Due to its special karstic geology, submerged sinkholes and cracks are opening in the floor of Lake Huron.
From these cavities – ranging from 1 to 93 meters (3 – 279ft) deep – emerges groundwater, which contains bacteria of 300 million years ago.
Yes! And these bacteria are close cousin to those found in some of Earth’s most extreme environments, such as deep-sea hydrothermal vents and ice-locked Antarctic lakes. This sort of life was not supposed to be occurring in the Great Lakes. Do these submerged sinkholes in Lake Huron represent a window to the ancient world?
Although most of the water in the Great Lakes comes from rain and snowfall, Lake Huron’s sinholes are filled with groundwater rich in salts and dissolved sulfur. And their source is still unknown!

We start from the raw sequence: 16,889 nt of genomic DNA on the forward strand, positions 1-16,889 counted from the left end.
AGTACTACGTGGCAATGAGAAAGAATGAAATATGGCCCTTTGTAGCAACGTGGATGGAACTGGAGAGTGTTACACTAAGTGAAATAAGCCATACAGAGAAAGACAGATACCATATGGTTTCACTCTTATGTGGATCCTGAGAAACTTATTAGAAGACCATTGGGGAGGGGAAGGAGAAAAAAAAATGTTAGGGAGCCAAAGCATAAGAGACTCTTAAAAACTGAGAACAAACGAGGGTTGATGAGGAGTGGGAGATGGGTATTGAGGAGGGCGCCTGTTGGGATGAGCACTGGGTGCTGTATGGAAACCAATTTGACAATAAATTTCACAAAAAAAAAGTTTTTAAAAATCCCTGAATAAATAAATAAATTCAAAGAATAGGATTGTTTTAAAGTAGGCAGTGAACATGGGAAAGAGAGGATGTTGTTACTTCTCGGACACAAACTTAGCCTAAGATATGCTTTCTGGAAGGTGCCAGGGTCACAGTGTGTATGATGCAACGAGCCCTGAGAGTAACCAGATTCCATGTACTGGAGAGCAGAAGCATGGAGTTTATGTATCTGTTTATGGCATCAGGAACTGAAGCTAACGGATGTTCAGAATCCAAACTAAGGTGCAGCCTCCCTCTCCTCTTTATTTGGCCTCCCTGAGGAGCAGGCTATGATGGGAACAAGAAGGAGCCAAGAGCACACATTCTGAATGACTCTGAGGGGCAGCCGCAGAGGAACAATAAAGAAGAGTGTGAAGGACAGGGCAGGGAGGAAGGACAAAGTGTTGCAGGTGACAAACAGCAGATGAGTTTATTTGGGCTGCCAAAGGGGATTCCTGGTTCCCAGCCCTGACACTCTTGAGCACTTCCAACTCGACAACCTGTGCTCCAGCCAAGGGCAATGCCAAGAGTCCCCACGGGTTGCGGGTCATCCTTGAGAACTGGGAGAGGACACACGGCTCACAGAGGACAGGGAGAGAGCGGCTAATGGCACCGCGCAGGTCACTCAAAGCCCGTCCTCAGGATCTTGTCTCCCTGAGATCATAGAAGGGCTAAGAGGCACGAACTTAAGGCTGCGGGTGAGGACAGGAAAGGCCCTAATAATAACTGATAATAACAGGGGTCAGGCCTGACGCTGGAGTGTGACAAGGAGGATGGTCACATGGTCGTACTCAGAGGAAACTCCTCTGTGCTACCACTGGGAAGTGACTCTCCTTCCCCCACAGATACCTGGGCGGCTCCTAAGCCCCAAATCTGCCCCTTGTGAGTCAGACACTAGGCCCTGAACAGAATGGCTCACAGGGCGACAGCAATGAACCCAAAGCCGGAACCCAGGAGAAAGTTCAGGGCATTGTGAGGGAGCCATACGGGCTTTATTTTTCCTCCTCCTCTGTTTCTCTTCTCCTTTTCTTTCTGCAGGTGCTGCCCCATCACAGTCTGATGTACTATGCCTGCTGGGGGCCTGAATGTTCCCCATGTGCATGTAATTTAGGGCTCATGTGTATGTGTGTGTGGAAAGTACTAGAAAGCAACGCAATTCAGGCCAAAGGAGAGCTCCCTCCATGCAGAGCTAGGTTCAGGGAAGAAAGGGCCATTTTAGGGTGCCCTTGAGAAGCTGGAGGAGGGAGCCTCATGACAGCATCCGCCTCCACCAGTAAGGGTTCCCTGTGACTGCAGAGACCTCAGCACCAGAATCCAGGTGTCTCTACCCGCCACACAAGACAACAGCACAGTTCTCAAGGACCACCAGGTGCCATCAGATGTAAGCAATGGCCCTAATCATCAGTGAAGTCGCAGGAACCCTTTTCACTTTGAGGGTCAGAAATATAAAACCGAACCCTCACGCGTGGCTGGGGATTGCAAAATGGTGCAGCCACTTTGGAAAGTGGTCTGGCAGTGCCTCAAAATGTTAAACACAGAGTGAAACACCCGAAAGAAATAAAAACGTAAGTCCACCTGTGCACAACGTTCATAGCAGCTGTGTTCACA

Moreover, it is still unknown if the microbes are truly primordial. But first tests show that the sinkhole bacteria can easily photosynthesize in sulfur-rich water and freshwater. These conditions were required to survive in shallow, primeval seas that existed billions of years ago.
The exposed limestone bedrock at the bottom of the lake — a landform called karst — was once the floor of a Silurian Sea that 300 million years ago blanketed what would become North America.
Sinkholes are merely terrifying. However, the sinkholes in Lake Huron bear something mystical and life-oriented. Amazing!